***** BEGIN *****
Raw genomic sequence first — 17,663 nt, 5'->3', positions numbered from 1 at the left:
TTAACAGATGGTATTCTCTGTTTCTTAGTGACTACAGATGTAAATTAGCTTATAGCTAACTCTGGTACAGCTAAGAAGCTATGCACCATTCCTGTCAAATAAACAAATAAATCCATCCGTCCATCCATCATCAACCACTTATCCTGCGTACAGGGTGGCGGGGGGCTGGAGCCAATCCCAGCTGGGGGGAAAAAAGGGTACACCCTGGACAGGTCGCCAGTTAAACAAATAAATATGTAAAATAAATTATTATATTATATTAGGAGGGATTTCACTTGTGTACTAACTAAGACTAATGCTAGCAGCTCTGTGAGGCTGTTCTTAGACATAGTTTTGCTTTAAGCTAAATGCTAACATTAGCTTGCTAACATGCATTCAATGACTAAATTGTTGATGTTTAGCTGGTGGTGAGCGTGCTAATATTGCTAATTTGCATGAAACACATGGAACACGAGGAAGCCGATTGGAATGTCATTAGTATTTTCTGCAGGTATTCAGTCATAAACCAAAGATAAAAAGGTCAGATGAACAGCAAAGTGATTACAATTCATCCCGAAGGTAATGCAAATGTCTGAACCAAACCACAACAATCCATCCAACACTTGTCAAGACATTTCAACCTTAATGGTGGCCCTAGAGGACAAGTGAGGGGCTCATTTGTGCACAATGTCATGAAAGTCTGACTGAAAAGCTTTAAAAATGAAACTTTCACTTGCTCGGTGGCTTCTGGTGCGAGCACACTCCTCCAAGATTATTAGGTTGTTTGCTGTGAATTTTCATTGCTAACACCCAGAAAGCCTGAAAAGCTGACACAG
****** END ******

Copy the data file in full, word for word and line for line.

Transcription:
Raw genomic sequence first — 17,663 nt, 5'->3', positions numbered from 1 at the left:
TTAACAGATGGTATTCTCTGTTTCTTAGTGACTACAGATGTAAATTAGCTTATAGCTAACTCTGGTACAGCTAAGAAGCTATGCACCATTCCTGTCAAATAAACAAATAAATCCATCCGTCCATCCATCATCAACCACTTATCCTGCGTACAGGGTGGCGGGGGGCTGGAGCCAATCCCAGCTGGGGGGAAAAAAGGGTACACCCTGGACAGGTCGCCAGTTAAACAAATAAATATGTAAAATAAATTATTATATTATATTAGGAGGGATTTCACTTGTGTACTAACTAAGACTAATGCTAGCAGCTCTGTGAGGCTGTTCTTAGACATAGTTTTGCTTTAAGCTAAATGCTAACATTAGCTTGCTAACATGCATTCAATGACTAAATTGTTGATGTTTAGCTGGTGGTGAGCGTGCTAATATTGCTAATTTGCATGAAACACATGGAACACGAGGAAGCCGATTGGAATGTCATTAGTATTTTCTGCAGGTATTCAGTCATAAACCAAAGATAAAAAGGTCAGATGAACAGCAAAGTGATTACAATTCATCCCGAAGGTAATGCAAATGTCTGAACCAAACCACAACAATCCATCCAACACTTGTCAAGACATTTCAACCTTAATGGTGGCCCTAGAGGACAAGTGAGGGGCTCATTTGTGCACAATGTCATGAAAGTCTGACTGAAAAGCTTTAAAAATGAAACTTTCACTTGCTCGGTGGCTTCTGGTGCGAGCACACTCCTCCAAGATTATTAGGTTGTTTGCTGTGAATTTTCATTGCTAACACCCAGAAAGCCTGAAAAGCTGACACAG